Español  English  

Consulta Plantas

Gardening and plant care since 2001

Find plants

Care of the plant Iris foetidissima or Roast-beef plant.

Care of the rhizomatous plant Iris foetidissima or Roast-beef plant

The genus Iris, family Iridaceae, comprises 300 species of rhizomatous and bulbous plants native to temperate regions of Europe, Asia, Africa and America. Some species are: Iris foetidissima, Iris orientalis, Iris germanica, Iris pseudacorus, Iris unguicularis, Iris pumila, Iris xiphium, Iris lutescens, Iris aucheri.

Common names: Stinking gladwin, Roast-beef plant, Gladwin iris, Stinking iris. This species is native to the western Mediterranean, the Azores islands, North Africa, and western Europe.

They are rhizomatous herbaceous plants that reach 80 cm (31.49") in height. The evergreen, deep green, sword-shaped leaves give off an unpleasant odor if touched. The attractive flowers are lilac with yellow tones and mottled. They bloom from mid-spring to early summer. The fruits, yellow or red, can be decorative.

They are used to form groups in undergrowth, next to ponds and pools, in rockeries or combined by ornamental grasses. They are ideal for coastal gardens because of their resistance to the sea breeze.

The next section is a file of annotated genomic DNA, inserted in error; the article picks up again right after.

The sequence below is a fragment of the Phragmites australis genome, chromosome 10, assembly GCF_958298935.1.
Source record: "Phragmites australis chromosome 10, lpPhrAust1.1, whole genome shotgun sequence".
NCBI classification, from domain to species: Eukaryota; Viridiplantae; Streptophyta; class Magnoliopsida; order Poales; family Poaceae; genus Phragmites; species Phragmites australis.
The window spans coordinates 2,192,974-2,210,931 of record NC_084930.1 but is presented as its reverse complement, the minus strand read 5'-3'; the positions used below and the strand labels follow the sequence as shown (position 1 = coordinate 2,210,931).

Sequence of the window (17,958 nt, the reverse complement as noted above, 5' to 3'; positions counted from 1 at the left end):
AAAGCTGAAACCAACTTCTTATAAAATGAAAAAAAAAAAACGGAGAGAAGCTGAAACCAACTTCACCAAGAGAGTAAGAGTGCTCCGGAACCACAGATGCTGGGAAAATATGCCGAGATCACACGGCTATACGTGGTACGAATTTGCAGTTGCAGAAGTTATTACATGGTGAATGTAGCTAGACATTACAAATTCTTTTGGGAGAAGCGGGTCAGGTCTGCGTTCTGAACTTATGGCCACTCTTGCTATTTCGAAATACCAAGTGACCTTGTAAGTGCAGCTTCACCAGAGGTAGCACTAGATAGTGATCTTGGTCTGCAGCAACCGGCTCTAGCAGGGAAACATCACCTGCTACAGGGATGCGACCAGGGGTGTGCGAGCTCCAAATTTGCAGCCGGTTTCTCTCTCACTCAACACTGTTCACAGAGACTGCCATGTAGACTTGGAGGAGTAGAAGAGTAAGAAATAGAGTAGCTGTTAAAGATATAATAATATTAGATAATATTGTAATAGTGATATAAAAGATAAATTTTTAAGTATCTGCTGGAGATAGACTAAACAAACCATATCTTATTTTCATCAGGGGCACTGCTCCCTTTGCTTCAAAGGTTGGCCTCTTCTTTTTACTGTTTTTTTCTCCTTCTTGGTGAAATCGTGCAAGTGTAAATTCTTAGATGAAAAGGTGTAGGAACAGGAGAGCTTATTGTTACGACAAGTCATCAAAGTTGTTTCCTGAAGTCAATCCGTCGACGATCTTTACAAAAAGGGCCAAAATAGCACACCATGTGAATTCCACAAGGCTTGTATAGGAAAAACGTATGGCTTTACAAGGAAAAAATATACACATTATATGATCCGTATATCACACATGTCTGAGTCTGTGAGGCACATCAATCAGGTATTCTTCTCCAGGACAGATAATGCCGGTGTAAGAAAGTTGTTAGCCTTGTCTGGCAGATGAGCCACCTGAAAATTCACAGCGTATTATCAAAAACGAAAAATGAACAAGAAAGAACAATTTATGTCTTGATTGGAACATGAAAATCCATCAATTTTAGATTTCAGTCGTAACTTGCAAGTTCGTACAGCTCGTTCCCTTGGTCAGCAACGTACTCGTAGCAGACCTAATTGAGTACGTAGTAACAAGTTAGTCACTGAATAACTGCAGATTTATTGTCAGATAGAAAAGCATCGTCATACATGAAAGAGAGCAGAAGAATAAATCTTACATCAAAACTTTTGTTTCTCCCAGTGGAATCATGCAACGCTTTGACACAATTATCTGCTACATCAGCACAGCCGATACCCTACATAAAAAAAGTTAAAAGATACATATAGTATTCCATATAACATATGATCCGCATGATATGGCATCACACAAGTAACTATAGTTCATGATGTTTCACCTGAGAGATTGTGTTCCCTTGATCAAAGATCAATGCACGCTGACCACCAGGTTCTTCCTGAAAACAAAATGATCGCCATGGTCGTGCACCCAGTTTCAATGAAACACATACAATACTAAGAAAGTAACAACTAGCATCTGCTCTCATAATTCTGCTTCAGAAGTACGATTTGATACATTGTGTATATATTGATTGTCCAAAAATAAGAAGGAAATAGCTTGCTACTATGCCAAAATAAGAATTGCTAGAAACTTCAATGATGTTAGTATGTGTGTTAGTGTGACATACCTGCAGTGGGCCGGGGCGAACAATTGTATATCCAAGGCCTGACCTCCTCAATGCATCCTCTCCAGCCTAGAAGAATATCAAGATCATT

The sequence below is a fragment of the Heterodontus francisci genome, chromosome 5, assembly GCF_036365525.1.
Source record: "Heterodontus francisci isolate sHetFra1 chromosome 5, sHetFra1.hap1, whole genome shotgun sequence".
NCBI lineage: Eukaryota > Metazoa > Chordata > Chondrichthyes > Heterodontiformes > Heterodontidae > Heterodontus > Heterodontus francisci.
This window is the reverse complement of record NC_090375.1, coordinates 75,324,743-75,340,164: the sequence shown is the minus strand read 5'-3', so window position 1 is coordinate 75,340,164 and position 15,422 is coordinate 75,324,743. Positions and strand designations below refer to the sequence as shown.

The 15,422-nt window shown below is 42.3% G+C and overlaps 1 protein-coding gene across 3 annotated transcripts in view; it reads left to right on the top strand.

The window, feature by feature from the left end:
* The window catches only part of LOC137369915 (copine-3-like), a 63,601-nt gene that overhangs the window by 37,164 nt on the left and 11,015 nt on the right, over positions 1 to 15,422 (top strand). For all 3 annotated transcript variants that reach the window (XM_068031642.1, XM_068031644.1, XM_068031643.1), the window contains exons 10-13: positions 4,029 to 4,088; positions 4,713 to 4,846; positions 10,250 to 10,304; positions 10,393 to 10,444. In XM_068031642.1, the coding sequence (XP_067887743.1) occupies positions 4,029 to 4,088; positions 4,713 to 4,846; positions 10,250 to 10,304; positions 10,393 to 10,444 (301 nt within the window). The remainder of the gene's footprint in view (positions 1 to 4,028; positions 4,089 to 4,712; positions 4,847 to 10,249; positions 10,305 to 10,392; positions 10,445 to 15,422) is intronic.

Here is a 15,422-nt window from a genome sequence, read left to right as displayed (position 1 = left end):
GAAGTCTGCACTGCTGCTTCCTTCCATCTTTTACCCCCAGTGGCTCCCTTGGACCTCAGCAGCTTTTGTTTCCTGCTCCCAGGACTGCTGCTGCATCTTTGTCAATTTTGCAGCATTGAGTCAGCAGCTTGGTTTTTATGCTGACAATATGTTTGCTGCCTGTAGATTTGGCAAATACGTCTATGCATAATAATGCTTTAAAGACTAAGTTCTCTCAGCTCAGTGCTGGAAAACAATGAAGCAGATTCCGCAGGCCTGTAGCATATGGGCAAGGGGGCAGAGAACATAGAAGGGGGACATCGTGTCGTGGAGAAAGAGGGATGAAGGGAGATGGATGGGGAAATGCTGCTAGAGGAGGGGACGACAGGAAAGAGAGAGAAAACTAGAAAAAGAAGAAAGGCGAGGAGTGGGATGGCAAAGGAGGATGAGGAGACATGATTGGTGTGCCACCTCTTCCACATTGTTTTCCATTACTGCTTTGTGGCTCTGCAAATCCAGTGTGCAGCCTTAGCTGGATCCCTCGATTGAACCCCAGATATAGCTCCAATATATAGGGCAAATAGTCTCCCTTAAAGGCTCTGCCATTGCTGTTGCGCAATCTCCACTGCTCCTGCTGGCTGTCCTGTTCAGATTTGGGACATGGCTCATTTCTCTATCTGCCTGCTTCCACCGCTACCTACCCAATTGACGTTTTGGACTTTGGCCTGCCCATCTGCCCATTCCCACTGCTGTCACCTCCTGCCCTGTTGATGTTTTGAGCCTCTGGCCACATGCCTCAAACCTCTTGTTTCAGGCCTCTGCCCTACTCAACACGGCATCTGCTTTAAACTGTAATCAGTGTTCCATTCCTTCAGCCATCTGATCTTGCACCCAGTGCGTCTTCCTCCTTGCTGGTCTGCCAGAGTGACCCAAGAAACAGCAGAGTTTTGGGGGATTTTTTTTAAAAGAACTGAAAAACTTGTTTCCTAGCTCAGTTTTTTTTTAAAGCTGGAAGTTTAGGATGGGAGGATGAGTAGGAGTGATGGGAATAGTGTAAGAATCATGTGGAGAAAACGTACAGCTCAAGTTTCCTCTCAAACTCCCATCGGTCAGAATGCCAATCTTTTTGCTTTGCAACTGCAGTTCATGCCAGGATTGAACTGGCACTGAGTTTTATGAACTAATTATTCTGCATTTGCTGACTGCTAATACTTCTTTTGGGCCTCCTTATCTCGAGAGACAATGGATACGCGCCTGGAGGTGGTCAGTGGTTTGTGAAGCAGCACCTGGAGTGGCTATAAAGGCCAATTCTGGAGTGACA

Iris foetidissima can grow in full sun (it will flower less), semi-shade or shade exposures. They resist frost down to -12 ºC (10.4 ºF).

The soil should be well drained, slightly loamy, and contain organic matter. The rhizomes are planted in the fall.

They resist drought so they have to be watered moderately, waiting for the soil to dry out before adding more water. They can withstand a few days of drought.

Fertilize with compost in late winter.

Prune intensively at the end of flowering.

They are resistant plants to the most common pests but sensitive to excess humidity.

They propagate from seeds sown in spring or autumn and by division of the rhizome in autumn.

Images of the rhizomatous plant Iris foetidissima or Roast-beef plant

Iris foetidissima
Iris foetidissima